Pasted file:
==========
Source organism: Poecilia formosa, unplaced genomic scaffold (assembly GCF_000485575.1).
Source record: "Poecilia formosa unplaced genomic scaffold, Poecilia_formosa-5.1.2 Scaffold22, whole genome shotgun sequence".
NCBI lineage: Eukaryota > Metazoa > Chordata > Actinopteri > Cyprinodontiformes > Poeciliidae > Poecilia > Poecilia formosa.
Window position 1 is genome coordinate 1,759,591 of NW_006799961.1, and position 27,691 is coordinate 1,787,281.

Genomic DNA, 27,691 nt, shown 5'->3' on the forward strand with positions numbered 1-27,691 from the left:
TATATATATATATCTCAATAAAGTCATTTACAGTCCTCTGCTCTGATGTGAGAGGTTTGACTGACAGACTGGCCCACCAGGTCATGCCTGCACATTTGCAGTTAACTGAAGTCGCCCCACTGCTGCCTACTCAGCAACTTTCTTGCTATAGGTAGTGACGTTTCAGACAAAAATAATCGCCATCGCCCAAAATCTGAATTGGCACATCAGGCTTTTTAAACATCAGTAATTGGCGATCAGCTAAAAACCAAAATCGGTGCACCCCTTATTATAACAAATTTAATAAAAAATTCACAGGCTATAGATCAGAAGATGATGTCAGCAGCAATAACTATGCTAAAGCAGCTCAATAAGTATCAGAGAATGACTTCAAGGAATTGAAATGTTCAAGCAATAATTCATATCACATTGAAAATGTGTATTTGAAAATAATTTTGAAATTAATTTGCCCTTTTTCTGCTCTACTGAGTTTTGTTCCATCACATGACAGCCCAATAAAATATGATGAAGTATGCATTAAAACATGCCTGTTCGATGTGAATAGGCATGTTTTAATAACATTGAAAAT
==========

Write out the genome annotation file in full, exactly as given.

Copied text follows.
Source organism: Poecilia formosa, unplaced genomic scaffold (assembly GCF_000485575.1).
Source record: "Poecilia formosa unplaced genomic scaffold, Poecilia_formosa-5.1.2 Scaffold22, whole genome shotgun sequence".
NCBI lineage: Eukaryota > Metazoa > Chordata > Actinopteri > Cyprinodontiformes > Poeciliidae > Poecilia > Poecilia formosa.
Window position 1 is genome coordinate 1,759,591 of NW_006799961.1, and position 27,691 is coordinate 1,787,281.

Genomic DNA, 27,691 nt, shown 5'->3' on the forward strand with positions numbered 1-27,691 from the left:
TATATATATATATCTCAATAAAGTCATTTACAGTCCTCTGCTCTGATGTGAGAGGTTTGACTGACAGACTGGCCCACCAGGTCATGCCTGCACATTTGCAGTTAACTGAAGTCGCCCCACTGCTGCCTACTCAGCAACTTTCTTGCTATAGGTAGTGACGTTTCAGACAAAAATAATCGCCATCGCCCAAAATCTGAATTGGCACATCAGGCTTTTTAAACATCAGTAATTGGCGATCAGCTAAAAACCAAAATCGGTGCACCCCTTATTATAACAAATTTAATAAAAAATTCACAGGCTATAGATCAGAAGATGATGTCAGCAGCAATAACTATGCTAAAGCAGCTCAATAAGTATCAGAGAATGACTTCAAGGAATTGAAATGTTCAAGCAATAATTCATATCACATTGAAAATGTGTATTTGAAAATAATTTTGAAATTAATTTGCCCTTTTTCTGCTCTACTGAGTTTTGTTCCATCACATGACAGCCCAATAAAATATGATGAAGTATGCATTAAAACATGCCTGTTCGATGTGAATAGGCATGTTTTAATAACATTGAAAAT